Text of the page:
In regards to organization, I have planned workshops at the library level for our members dealing with ebooks, and now with the new Evergreen public catalog I am creating both screencasts (which will be highlighted more with Thing 18) and will do some Go-To-Webinars for online training. I have also been invited to help the New England Society of Children's Book Writers and Illustrators (NE SCBWI) Conference review proposals for next spring.

Thing 16 - Advocacy

Advocacy is an important part of working in librarianship. Funding and public support can wax and wane - people want the services, but find it hard to buy into the "we need tax dollars to run" argument. I have been to Boston to visit the Legislature on the topic. Most are willing to listen, at least. It is wonderful that we do have such a broad vocal backing, but I know that it is not always enough. Libraries still close, others are decertified. It puts a strain on the resources of the neighboring communities when a town does not support their library. We have to keep talking.

I know that Thing 17 has been postponed, but Thing 18 has to do with Jing, which I plan on taking advantage of this week with my catalog screencasts. I am looking forward to some up-to-date experience - and posts!

Wednesday, August 3, 2011

The Road To Librarianship is Paved With Books (Thing 10)

At least, mine was.

This week CPD23 is covering Routes to Librarianship. Their post is covering the steps that are mostly required over in the UK, and I find it interesting. The formal accreditation and chartership that they have seems to lean more towards the tenure-building that (fewer and fewer) academic librarians do. While I know that there are numerous continuing education experiences for librarians all over the US, I think that not requiring them, and not ensuring that all librarians have the opportunities, shows a lack on our parts.

I am a book lover and hoarder. I read voraciously and quickly. I prefer to read for fun, however I have added a lot of non-fiction to my personal collection as my interests in gardening, knitting and cooking grow. I remember being in my elementary school library all the time. I knew where the books I loved to read (I am a re-reader) where shelved and I can still picture those places in my head. I had the opportunity to actually work in the library when I was in sixth grade, and remember writing names and stamping due dates on cards. My high school library was a similar retreat for me, and browsing the paperbacks was a pastime. I was at the local library almost every weekend. I wondered what the people behind the desks did, but they always helped me.

My path to becoming a librarian began formally in 2001 when I decided to go back to school for my Master's degree. I was employed in local government, but was not sure it was really what I wanted to do. I was originally going to pursue math education, however my undergraduate was not in that field and I would have needed far more courses. I discovered the Library Science degree at the University at Albany (NY), took one course I paid for out-of-pocket, and fell in love. At the time I was going to pursue Library Media, as I figured that being on a similar schedule as my children would be beneficial, but my introverted number-pushing self came to the forefront and I ended up with a general degree with an emphasis on cataloging. We were required to have one session of internship, which I did in the acquisitions department at the university.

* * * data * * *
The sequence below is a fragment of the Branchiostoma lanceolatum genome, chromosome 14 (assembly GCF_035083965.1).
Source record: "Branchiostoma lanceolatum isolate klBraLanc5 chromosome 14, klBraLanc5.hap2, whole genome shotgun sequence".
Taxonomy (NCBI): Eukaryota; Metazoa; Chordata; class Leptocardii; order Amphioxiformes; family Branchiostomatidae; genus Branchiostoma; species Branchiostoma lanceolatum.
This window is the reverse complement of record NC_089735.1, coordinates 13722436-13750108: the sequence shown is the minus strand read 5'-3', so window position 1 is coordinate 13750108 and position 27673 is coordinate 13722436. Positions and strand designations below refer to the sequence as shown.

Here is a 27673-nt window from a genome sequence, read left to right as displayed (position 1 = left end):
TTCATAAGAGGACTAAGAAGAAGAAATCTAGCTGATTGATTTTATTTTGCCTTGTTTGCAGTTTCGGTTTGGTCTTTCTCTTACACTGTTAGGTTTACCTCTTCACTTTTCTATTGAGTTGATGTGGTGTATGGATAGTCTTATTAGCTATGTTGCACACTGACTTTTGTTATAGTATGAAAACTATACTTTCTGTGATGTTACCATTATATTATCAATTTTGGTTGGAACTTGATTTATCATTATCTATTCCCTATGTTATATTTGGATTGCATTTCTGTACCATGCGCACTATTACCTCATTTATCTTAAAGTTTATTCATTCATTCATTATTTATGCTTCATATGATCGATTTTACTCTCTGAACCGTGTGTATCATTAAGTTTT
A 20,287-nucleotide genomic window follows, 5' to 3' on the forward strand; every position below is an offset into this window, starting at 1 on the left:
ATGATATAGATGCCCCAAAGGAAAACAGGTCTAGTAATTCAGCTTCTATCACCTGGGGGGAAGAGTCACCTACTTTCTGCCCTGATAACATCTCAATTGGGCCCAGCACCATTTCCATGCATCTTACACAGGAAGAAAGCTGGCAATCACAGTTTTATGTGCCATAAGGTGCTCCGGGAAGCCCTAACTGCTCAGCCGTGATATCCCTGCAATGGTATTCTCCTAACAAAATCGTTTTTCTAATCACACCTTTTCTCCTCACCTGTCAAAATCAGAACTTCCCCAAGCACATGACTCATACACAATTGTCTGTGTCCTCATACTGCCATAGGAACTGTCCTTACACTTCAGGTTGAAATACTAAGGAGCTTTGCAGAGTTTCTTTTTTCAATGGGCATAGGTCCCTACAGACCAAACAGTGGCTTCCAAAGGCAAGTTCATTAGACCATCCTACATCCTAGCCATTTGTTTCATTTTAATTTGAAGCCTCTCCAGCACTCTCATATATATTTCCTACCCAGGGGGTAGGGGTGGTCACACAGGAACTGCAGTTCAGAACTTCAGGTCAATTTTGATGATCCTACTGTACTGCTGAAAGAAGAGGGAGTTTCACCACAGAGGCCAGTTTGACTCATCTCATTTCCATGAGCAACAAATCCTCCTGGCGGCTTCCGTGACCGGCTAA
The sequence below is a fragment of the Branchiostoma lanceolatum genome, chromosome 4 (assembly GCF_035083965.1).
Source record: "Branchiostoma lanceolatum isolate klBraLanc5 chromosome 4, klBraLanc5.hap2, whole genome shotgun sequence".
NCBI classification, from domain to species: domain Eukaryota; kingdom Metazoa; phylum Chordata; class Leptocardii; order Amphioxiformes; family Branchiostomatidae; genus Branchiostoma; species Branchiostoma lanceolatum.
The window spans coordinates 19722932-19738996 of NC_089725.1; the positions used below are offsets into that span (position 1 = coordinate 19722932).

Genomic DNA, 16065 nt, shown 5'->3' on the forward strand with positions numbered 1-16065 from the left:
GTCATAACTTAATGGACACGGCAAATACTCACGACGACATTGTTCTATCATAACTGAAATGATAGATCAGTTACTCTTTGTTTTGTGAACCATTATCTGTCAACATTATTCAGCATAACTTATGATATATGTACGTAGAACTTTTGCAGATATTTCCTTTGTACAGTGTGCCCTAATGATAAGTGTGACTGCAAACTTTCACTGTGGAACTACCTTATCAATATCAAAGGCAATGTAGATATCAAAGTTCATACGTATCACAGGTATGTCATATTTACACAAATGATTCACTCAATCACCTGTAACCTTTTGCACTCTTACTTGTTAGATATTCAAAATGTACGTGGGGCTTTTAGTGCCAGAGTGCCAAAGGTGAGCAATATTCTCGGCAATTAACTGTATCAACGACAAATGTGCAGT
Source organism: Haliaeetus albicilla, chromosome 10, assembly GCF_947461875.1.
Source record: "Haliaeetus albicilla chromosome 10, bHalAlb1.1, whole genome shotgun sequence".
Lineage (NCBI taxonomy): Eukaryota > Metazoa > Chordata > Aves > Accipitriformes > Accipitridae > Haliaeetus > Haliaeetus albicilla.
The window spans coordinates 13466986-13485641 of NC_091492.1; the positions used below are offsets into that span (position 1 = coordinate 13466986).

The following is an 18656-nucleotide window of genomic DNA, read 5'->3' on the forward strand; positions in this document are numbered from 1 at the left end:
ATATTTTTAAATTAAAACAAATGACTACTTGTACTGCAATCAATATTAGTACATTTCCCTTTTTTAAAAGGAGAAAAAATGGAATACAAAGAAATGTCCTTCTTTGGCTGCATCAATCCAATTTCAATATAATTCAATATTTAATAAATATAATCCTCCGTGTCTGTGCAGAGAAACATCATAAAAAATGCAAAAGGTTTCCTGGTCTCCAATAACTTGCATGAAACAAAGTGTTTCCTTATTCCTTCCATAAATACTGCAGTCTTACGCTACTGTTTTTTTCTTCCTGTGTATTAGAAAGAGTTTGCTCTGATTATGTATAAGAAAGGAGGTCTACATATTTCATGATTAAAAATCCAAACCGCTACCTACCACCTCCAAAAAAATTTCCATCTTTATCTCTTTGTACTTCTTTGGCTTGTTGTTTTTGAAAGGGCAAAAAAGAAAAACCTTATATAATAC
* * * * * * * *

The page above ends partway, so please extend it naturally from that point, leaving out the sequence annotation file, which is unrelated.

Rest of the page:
After acquiring my degree in 2003, I job hopped from an archival summer job at the Chautauqua Institution to landing a job in western MA as a cataloger at a public library. The library I started in was unique as being one of the few that still used Cutter Expansive. I moved laterally to another cataloging and acquisitions job and for a couple more years worked within public libraries, then into digital projects at the automation network. Here was where I developed a lot more web design and coding skills, and now supervise the department that deals with the public and digital catalogs and websites for our network. I still get to dip my hand a bit into collection development with our OverDrive collection, as I am the main selector for several genres.

I enjoy my work. There is always something new, although I am finding I really enjoy the ebook collection, both in acquisitions and in training. It is a fascinating and growing topic. I would like to write and present more. I co-authored a chapter on our digital repository a year ago, plus presented for the Digital Commonwealth conference, and of course blogging on librarianship and book topics are a given.

My work is not static, nor do I expect it to be.

Thursday, July 28, 2011